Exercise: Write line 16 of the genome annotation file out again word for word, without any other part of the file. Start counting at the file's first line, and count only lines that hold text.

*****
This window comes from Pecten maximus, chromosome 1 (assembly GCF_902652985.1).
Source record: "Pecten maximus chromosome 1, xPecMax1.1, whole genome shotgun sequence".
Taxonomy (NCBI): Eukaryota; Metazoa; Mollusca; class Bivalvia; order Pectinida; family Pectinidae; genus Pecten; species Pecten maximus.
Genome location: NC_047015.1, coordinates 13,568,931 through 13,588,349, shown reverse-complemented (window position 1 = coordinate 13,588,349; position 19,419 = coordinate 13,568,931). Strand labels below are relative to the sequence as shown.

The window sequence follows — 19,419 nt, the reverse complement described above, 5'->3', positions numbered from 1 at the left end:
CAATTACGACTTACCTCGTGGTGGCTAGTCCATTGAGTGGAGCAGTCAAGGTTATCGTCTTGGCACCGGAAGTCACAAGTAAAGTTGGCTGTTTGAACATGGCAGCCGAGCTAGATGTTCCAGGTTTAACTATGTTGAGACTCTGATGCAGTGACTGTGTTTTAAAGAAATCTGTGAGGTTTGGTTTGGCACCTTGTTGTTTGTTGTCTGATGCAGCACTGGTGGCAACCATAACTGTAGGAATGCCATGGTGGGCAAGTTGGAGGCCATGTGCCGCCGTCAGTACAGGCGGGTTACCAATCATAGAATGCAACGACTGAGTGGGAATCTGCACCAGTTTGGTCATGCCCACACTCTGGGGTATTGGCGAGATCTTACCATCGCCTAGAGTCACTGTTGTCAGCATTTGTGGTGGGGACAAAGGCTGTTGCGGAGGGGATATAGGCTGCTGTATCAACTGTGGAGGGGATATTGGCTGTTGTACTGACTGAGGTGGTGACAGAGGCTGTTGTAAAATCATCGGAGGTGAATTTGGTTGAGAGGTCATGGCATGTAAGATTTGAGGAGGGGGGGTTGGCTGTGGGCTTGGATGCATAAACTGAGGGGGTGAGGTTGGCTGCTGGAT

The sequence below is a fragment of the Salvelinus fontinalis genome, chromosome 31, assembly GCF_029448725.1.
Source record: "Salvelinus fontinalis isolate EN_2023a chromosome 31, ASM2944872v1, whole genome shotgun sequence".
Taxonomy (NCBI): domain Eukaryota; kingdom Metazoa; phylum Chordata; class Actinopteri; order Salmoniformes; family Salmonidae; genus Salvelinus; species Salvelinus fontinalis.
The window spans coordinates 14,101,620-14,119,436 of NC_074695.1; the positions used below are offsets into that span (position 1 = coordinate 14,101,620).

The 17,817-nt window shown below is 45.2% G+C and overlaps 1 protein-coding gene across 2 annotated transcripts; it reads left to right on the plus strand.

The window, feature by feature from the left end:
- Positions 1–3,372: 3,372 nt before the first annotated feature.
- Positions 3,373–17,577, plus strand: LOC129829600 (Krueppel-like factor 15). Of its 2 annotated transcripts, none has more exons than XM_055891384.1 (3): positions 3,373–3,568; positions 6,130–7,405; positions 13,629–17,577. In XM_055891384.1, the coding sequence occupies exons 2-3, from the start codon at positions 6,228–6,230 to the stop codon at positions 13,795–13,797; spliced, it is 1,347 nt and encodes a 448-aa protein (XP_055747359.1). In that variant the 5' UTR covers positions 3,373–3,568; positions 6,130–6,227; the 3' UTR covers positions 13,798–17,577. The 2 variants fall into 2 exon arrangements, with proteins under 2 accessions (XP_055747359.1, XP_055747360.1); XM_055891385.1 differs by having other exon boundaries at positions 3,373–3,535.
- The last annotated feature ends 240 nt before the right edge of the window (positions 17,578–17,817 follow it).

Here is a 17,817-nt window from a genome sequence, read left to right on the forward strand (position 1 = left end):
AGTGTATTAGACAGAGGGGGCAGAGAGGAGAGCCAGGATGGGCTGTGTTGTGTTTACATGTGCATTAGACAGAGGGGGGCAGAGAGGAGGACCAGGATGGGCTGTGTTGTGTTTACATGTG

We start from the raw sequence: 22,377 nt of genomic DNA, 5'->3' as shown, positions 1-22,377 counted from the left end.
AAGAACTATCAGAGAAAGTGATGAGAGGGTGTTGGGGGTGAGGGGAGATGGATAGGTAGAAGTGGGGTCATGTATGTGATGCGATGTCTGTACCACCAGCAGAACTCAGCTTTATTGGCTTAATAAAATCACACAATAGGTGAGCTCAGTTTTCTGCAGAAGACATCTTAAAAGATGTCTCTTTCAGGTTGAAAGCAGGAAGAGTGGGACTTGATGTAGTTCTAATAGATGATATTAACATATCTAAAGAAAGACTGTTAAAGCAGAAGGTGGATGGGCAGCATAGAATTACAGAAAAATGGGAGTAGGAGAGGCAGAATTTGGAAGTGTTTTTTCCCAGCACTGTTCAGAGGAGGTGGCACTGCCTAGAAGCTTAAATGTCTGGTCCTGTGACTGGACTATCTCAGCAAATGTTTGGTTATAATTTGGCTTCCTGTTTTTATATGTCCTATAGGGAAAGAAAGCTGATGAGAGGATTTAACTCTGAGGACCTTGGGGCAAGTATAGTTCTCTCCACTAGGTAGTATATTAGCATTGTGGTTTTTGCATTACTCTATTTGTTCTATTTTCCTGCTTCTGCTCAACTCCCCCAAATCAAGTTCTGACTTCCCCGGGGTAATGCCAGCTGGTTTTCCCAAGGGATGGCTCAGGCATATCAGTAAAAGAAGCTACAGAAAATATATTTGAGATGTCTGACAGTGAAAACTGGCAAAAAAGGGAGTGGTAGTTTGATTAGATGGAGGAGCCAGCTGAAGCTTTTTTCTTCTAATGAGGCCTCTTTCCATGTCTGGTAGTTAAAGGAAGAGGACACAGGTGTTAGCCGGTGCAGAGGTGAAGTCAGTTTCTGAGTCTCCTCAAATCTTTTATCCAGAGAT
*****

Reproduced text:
Here is a 17,817-nt window from a genome sequence, read left to right on the forward strand (position 1 = left end):